Fundamental Principles of the Metaphysic of Morals by Immanuel Kant


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Page 3

The present treatise is, however, nothing more than the
investigation and establishment of the supreme principle of
morality, and this alone constitutes a study complete in itself and
one which ought to be kept apart from every other moral investigation.
No doubt my conclusions on this weighty question, which has hitherto
been very unsatisfactorily examined, would receive much light from the
application of the same principle to the whole system, and would be
greatly confirmed by the adequacy which it exhibits throughout; but
I must forego this advantage, which indeed would be after all more
gratifying than useful, since the easy applicability of a principle
and its apparent adequacy give no very certain proof of its soundness,
but rather inspire a certain partiality, which prevents us from
examining and estimating it strictly in itself and without regard to

I have adopted in this work the method which I think most
suitable, proceeding analytically from common knowledge to the
determination of its ultimate principle, and again descending
synthetically from the examination of this principle and its sources
to the common knowledge in which we find it employed. The division
will, therefore, be as follows:

1 FIRST SECTION. Transition from the common rational knowledge of
morality to the philosophical.

2 SECOND SECTION. Transition from popular moral philosophy to the
metaphysic of morals.

3 THIRD SECTION. Final step from the metaphysic of morals to the
critique of the pure practical reason.





Nothing can possibly be conceived in the world, or even out of it,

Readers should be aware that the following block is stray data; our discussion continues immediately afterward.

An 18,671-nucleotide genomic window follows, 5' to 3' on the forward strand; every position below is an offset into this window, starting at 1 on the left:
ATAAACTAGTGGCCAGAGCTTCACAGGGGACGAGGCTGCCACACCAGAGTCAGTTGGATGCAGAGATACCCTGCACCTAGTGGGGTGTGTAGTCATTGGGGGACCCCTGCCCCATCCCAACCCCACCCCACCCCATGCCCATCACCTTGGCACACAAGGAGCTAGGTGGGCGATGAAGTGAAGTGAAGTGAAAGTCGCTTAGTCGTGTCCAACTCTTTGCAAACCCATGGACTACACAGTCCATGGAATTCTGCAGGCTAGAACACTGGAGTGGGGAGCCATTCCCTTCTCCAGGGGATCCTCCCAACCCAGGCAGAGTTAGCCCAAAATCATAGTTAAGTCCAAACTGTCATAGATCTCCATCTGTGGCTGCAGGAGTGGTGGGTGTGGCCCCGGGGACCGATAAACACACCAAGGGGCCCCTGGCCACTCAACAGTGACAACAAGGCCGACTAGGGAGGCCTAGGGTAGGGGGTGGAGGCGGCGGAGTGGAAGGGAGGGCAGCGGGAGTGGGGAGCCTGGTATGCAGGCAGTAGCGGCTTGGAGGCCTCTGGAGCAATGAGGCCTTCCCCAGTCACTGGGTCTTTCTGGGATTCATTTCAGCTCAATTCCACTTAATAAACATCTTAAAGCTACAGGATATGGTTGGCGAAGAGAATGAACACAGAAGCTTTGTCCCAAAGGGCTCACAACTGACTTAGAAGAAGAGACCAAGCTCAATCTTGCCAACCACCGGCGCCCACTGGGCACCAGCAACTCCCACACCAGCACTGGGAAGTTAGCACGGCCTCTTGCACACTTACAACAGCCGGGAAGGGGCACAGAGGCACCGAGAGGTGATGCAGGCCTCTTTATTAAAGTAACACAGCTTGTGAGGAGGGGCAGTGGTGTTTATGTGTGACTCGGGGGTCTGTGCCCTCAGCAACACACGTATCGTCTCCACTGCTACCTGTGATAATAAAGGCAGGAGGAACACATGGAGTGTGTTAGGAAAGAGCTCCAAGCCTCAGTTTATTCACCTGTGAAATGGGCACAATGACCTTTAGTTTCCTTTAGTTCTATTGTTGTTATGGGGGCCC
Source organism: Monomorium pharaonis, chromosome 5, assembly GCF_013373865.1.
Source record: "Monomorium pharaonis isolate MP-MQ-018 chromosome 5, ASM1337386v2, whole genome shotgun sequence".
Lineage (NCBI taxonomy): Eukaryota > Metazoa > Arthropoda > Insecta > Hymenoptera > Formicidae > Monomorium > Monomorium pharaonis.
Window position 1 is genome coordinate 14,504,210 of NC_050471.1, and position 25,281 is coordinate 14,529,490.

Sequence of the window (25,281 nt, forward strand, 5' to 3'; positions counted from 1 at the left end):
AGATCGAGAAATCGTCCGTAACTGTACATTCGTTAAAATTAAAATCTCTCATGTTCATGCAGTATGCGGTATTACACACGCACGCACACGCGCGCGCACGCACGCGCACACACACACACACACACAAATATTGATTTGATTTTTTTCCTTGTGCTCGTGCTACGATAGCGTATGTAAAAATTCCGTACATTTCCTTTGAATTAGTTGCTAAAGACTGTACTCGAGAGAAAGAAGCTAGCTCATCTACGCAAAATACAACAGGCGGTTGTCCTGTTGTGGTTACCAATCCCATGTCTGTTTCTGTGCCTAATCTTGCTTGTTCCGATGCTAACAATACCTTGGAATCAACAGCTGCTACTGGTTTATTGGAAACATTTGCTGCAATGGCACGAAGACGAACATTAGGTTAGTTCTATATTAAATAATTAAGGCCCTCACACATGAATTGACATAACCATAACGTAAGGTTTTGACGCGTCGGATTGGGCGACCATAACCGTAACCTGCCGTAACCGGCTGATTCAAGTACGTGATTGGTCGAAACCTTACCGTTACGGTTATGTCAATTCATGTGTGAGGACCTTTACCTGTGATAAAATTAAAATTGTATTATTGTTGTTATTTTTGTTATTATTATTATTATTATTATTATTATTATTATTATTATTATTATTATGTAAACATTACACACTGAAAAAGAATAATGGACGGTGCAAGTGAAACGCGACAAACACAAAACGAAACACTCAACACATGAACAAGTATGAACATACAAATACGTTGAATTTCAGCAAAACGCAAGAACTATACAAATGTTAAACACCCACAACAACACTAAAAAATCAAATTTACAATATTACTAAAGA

which can be called good, without qualification, except a good will.
Intelligence, wit, judgement, and the other talents of the mind,
however they may be named, or courage, resolution, perseverance, as
qualities of temperament, are undoubtedly good and desirable in many
respects; but these gifts of nature may also become extremely bad
and mischievous if the will which is to make use of them, and which,
therefore, constitutes what is called character, is not good. It is
the same with the gifts of fortune. Power, riches, honour, even
health, and the general well-being and contentment with one's
condition which is called happiness, inspire pride, and often
presumption, if there is not a good will to correct the influence of
these on the mind, and with this also to rectify the whole principle
of acting and adapt it to its end. The sight of a being who is not
adorned with a single feature of a pure and good will, enjoying
unbroken prosperity, can never give pleasure to an impartial
rational spectator. Thus a good will appears to constitute the
indispensable condition even of being worthy of happiness.

There are even some qualities which are of service to this good will
itself and may facilitate its action, yet which have no intrinsic
unconditional value, but always presuppose a good will, and this
qualifies the esteem that we justly have for them and does not
permit us to regard them as absolutely good. Moderation in the
affections and passions, self-control, and calm deliberation are not
only good in many respects, but even seem to constitute part of the
intrinsic worth of the person; but they are far from deserving to be
called good without qualification, although they have been so
unconditionally praised by the ancients. For without the principles of
a good will, they may become extremely bad, and the coolness of a
villain not only makes him far more dangerous, but also directly makes
him more abominable in our eyes than he would have been without it.

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Books | Photos | Paul Mutton | Mon 16th May 2022, 15:54